The Lessons of Zapatista Women Activists for Today’s Social Movements
The role of indigenous women in the Zapatista movement is little known.
By James Tracy
Images of the Zapatistas have always been striking—indigenous peasants with wooden rifles declaring war on the Mexican government; with their faces covered by black ski masks or red bandanas, they symbolically became the face of the faceless, the voice of the voiceless.
On January 1, 1994, the Zapatista Army of National Liberation (EZLN), made up of mostly indigenous peasants from Mexico’s southern state of Chiapas, declared war on the Mexican government. It was the same day the North American Free Trade Agreement (NAFTA) was signed. Coming three years after the end of the Communist bloc, the Zapatistas offered a unique political perspective that combined indigenous perspectives with an organizing model called “leadership through obedience,” reflecting both anarchist and socialist political traditions. They became one of the major catalysts for the anti-globalization/global justice movement, and the Zapatista ethos offered an alternative to both stale, orthodox leftist party building and the expanding global neoliberal project. Quickly mastering the art of rebellion at the dawn of the internet era, the Zapatistas became a major source of inspiration for young activists, many of whom travelled from North America and Europe to directly work alongside the Zapatistas.
Hilary Klein was one of those young activists. She spent much of the 1990s working in Zapatista communities. Since returning, she has organized at Make the Road New York and currently works the Centre for Popular Democracy. Her new book Compañeras: Zapatista Women’s Stories is the first English-language study of the role of indigenous women in the Zapatistas.
Why did you go to live in the Zapatista base communities?
I didn’t go to Mexico intending to live in Zapatista communities. When I went to Chiapas in 1997, I was only planning to stay for about six weeks. I went as a human rights observer—responding to a call from the Zapatistas who were facing consistent attacks from the Mexican armed forces. The presence of outsiders often prevented these attacks and, when they did happen, at least we could document them and get the word out.
But once I got there, I was captivated by the Zapatista movement—the courage, the dignity, the willingness to take risks and the commitment to building something new. And I was particularly struck by women’s role in the movement. There were so many extraordinary women leaders, and Zapatista women had already achieved some pretty remarkable transformations in gender roles. At the same time, these things were still very much evolving. I felt like history was unfolding before my eyes. How could I leave?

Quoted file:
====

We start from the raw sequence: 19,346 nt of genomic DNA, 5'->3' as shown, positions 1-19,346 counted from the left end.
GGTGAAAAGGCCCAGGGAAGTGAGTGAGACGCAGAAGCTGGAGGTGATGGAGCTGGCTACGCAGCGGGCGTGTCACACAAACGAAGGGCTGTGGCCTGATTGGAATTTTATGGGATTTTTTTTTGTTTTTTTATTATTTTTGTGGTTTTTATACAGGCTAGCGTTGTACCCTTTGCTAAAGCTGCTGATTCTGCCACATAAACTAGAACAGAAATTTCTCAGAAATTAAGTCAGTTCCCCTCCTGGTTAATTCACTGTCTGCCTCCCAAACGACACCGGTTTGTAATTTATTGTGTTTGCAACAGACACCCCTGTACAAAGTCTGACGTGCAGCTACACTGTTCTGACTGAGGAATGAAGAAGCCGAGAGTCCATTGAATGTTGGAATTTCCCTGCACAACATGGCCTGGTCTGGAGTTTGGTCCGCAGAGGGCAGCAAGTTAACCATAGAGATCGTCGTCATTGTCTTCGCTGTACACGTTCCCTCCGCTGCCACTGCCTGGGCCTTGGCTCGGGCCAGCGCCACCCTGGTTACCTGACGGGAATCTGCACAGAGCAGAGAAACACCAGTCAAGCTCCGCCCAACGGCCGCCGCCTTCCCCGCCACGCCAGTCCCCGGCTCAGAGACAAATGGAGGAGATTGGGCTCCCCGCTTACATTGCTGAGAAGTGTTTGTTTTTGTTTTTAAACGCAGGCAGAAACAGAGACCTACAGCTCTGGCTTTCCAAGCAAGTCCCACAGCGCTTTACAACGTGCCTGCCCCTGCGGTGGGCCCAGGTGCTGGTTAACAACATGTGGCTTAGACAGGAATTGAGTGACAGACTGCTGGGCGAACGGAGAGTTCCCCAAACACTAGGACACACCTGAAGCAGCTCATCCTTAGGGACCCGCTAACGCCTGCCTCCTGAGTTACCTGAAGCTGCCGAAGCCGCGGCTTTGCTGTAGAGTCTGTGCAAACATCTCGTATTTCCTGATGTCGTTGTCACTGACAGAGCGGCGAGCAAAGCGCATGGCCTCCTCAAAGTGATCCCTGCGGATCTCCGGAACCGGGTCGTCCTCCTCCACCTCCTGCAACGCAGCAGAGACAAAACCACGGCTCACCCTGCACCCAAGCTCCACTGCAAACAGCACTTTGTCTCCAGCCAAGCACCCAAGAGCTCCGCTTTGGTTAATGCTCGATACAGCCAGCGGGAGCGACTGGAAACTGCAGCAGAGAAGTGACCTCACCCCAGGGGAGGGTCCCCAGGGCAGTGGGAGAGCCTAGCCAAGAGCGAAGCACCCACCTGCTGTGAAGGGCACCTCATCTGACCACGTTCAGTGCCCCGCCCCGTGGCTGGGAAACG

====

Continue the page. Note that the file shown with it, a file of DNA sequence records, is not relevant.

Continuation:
So I decided to stay and work with women’s economic cooperatives in Zapatista communities. I ended up being there for six years instead of six weeks.
What about the Zapatistas captured the imagination and attention of radicals in North America and elsewhere?
It’s important to remember the historical context. The Zapatista uprising was in 1994—at the tail end of the Cold War. After the fall of the Berlin Wall in 1989, capitalists were claiming victory and “the end of history.” Activists and organizers around the world knew that wasn’t the case, but for my generation, it felt like there was a collective question in the air—of what a new wave of liberation movements would look like. The Zapatista movement stepped onto the world stage right at that moment and was one particularly inspiring answer to that question.
Images of the Zapatistas have always been striking—indigenous peasants with wooden rifles declaring war on the Mexican government; with their faces covered by black ski masks or red bandanas, they symbolically became the face of the faceless, the voice of the voiceless. Many people were touched by a movement that was so specific to its own context—peasants in southern Mexico calling for land and indigenous rights, while at the same time being so universal. The Zapatistas presented 11 demands that people all over the world could relate to (work, land, housing, food, health, education, independence, freedom, democracy, justice and peace), and they identified global capitalism as the common enemy—whether you’re a worker, a student or a housewife, young or old, living in the city or in the countryside.
I’m thinking of the Zapatistas’ creation story. The popular narrative was that a group of university-educated revolutionaries from the country’s urban areas went to Chiapas to organize indigenous people, but were transformed and organized in a completely different way by the people of Chiapas. Were there similar dynamics with the internationalists who came to support the Zapatistas?
There’s a lot of truth to that creation story. It’s overly simplified, of course, but the Zapatista movement’s ability to draw from different revolutionary frameworks, to adapt different political and cultural traditions, contributed to it being such a compelling social movement, and so resilient over the years. In terms of the internationalists, it’s much harder to generalize because so many people from so many countries spent time in Chiapas. But it was fascinating to see that relationship evolve over time.